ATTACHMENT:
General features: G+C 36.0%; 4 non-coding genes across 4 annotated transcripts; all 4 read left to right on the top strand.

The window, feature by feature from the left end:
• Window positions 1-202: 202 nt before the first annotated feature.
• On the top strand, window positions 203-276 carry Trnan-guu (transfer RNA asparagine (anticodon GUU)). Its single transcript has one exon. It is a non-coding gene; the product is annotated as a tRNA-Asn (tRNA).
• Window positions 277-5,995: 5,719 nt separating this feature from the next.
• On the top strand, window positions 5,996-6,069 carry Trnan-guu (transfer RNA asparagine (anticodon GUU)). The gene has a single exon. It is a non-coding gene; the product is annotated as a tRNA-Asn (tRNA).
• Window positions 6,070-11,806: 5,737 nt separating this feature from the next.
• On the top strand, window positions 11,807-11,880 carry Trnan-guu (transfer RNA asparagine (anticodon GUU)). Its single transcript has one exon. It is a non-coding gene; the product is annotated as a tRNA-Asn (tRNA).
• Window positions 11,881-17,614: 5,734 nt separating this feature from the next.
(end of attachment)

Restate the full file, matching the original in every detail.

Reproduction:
General features: G+C 36.0%; 4 non-coding genes across 4 annotated transcripts; all 4 read left to right on the top strand.

The window, feature by feature from the left end:
• Window positions 1-202: 202 nt before the first annotated feature.
• On the top strand, window positions 203-276 carry Trnan-guu (transfer RNA asparagine (anticodon GUU)). Its single transcript has one exon. It is a non-coding gene; the product is annotated as a tRNA-Asn (tRNA).
• Window positions 277-5,995: 5,719 nt separating this feature from the next.
• On the top strand, window positions 5,996-6,069 carry Trnan-guu (transfer RNA asparagine (anticodon GUU)). The gene has a single exon. It is a non-coding gene; the product is annotated as a tRNA-Asn (tRNA).
• Window positions 6,070-11,806: 5,737 nt separating this feature from the next.
• On the top strand, window positions 11,807-11,880 carry Trnan-guu (transfer RNA asparagine (anticodon GUU)). Its single transcript has one exon. It is a non-coding gene; the product is annotated as a tRNA-Asn (tRNA).
• Window positions 11,881-17,614: 5,734 nt separating this feature from the next.